Before any logical gains can be made, more analysis is required to determine those areas were costs can be reduced. This cannot be done logically without further improvements in the technical and financial management of these assets.

In short, improved asset management (analysis) is essential to the future of these Authorities.

In these cases the following activities can indicate the lowest likely cost that can be communicated to customers and some idea of future usage and likely costs can then be determined.

Accelerated cost reduction activities

  • Move recurrent operations and maintenance into a zero based budgeting environment. If operations and maintenance activities do not derive a benefit then their need should be reconsidered. This process needs to be completed early because unjustified maintenance costs may influence the assessment of non performing assets
  • Identification and disposal or rationalization of non performing assets or those assets with significant future liabilities
  • Deferral of all new works that are not self funding and profitable. For example, low positive cost/benefit at 15% discount rate
  • Deferral of all rehabilitation and replacement works that don't offer the same returns as above. Care needs to be taken to properly assess business risk.

The appropriate level of cost reduction to be adopted should be determined following a logical process of customer consultation.

Effect of improvement strategies on renewals and TAMP

There is considerable opinion in economic circles that the adoption of cost reduction strategies into a TAMP should only occur when those benefits that can be clearly identified and verified. This means that authorities must not only establish formal life cycle asset management plans but these plans must be proven and be capable of being implemented.

It is considered that future TAMP must be based on:

  • Known and proven technology
  • Current construction and rehabilitation costs
  • Current maintenance programs or those proven by detailed strategic analysis
  • Current or contracted materials and services costs, e.g. energy etc.

One of the key effects of improvement plans on renewals is in the assessment of appropriate intervention techniques part way through an assets life cycle. Such techniques include changes to maintenance practices or the implementation of appropriate rehabilitation.

Where these actions indicate a potential benefit to the organization, considerable work may need to be carried out before an appropriate degree of confidence can be determined, and the maintenance or rehabilitation programs can be taken into account in the adjustment of annual annuity figures.

The degree of confidence should progressively increase as improvement plans are implemented.

Typical increases in confidence levels (expressed as percentages) which may be derived as program proceed are indicated below:

  • Outputs of total asset management plans
    • Potential cost savings identified in future renewal programs (25%)
  • Potential cost savings in operations or maintenance areas
    • Detailed analysis of potential benefits (savings) through R&D (50%)
    • Research and development programs outcomes implemented (65%)
  • Pilot schemes implemented and outcomes assessed
    • Benefits identified (80%)
  • Results from full-scale implementation programs with firm contract rates or detailed costing available (100%).

Increase income

Having established the initial TAMP you will now have a better idea of the ability of your organization to meet the level of service required (expected) and what that will cost.

Then the pressure will be applied to reduce costs to the lowest possible, however another option that should be considered is increasing income.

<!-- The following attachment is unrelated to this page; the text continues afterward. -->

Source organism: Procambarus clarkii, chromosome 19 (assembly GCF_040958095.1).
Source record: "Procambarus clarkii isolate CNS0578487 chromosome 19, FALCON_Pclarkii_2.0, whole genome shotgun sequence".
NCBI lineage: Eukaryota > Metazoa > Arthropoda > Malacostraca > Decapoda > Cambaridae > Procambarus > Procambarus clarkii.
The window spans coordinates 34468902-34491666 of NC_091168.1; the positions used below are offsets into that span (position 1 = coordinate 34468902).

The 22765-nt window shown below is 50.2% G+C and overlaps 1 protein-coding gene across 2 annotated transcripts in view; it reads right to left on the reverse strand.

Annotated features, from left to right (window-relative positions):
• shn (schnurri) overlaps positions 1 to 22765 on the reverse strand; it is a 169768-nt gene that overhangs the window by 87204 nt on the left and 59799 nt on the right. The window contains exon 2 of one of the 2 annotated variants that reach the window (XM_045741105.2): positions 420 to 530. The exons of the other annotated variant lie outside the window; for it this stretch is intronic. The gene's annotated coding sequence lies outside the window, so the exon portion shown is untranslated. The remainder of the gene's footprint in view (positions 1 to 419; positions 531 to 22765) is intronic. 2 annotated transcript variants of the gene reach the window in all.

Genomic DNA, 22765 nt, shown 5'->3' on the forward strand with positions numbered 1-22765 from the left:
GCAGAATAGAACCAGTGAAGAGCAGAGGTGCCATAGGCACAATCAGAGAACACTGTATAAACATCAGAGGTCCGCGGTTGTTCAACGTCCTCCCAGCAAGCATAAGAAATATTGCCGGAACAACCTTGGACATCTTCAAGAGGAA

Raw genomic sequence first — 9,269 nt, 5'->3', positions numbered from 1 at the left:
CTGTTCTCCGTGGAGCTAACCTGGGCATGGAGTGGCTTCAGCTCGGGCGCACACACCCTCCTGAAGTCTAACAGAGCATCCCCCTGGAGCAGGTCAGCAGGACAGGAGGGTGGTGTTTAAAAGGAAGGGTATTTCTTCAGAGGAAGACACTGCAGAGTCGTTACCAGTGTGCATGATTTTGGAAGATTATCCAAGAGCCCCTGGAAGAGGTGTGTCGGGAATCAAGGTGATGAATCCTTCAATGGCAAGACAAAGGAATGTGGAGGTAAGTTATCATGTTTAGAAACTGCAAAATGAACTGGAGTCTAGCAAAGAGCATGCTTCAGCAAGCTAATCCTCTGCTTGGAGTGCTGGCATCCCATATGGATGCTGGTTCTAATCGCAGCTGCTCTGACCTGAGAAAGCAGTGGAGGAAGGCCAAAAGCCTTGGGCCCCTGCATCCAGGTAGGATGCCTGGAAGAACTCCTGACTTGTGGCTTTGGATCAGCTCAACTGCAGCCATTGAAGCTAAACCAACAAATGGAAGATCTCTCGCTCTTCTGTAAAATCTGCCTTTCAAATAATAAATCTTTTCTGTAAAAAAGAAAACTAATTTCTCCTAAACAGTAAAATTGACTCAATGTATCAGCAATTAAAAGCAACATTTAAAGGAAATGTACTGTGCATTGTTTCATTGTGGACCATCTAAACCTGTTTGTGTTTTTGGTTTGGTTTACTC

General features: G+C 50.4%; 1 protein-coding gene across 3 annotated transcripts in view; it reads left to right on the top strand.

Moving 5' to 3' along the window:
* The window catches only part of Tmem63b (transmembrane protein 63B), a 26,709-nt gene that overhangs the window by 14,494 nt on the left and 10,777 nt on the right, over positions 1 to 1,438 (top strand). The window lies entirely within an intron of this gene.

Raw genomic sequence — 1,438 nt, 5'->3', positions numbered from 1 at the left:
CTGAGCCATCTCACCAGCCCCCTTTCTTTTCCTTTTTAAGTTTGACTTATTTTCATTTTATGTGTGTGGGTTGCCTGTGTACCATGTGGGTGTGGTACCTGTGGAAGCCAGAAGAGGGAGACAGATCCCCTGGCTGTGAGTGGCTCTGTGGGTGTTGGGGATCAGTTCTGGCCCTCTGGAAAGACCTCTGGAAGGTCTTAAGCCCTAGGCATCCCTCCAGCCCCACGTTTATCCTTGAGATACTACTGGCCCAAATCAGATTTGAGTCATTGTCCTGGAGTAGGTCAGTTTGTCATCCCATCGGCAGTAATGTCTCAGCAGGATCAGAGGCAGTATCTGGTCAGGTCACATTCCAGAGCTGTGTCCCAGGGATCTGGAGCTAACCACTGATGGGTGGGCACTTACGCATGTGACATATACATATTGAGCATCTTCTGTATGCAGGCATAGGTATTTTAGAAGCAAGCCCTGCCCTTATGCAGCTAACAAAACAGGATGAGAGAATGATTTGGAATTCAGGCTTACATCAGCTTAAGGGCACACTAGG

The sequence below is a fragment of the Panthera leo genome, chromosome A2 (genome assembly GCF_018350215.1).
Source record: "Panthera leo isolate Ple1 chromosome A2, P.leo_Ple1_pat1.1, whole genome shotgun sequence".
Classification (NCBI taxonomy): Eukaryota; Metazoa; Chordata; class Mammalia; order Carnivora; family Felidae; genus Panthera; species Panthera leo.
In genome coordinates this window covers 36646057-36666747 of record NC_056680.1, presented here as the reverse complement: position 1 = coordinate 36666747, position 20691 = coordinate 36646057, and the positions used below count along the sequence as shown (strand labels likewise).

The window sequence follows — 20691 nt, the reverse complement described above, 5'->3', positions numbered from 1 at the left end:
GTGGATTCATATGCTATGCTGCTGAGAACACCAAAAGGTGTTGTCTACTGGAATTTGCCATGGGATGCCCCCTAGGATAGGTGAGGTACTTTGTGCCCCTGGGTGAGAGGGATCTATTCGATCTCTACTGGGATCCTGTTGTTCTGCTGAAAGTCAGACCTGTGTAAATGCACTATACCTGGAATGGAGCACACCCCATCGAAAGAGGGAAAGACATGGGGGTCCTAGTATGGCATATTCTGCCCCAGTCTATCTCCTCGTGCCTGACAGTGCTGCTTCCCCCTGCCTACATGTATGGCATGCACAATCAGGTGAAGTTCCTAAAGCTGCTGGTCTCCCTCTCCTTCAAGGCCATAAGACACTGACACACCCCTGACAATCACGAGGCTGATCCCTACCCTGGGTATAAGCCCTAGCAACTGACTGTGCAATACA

There are many actions that an asset owner can take to improve the situation in relation to the return or cost effectiveness of their assets, namely:

  • Improve the utilization of the asset and therefore distribute the standard charges (capital) more evenly
  • Increase the income recovered on the asset to match the true costs of operation, maintenance and consumption (depreciation).

There are many ways to increase the income on an asset and to move into a user pays or total cost recovery situation however, this will usually be dependent on the political situation that exists.

In most cases this can be best done by gradually increasing costs over a period of time to match the actual expenditure required for those assets. This can usually be done when service authorities have a sound understanding of the future cash flows required for their assets and can therefore educate their customers of the problems associated with it and the need to increase income. In many cases they can bring about a shift in resources, which may provide income for the assets concerned. In other cases they may need to be more open and sensitive in their approach.

For example, the asset owner may have the opportunity to increase incomes through raising the cost of service in line with any level of service changes that may occur.

For example:

  • Increased water system capacity means that people on high hills get full pressure at peak hour. Should they pay a higher water rate?
  • The water treatment plant is upgraded to provide better quality water. Shouldn't we take this opportunity to change the price of our water?

The key to this area of business development (improved profitability) is to link the level of service provided to the cost of service.

But what if we don't provide the same level of service to all customers? If we have an equal service policy then don't those who do receive services outside the contracted level receive a discount? The answer is yes.

Service contracts with customers should include a return or discount equivalent to the loss of service experienced. This approach then provides a real cost driver in our failure costing system.

The other area of income generation comes from full costing of service and relating this to system or facility income generation. The profitability of the various system components.

The identification of the actual return on assets enables us to identify non-performing assets. In some cases it may warrant changing the "cost of service" for services provided by these systems, eg, the provision of water supply to high-level areas.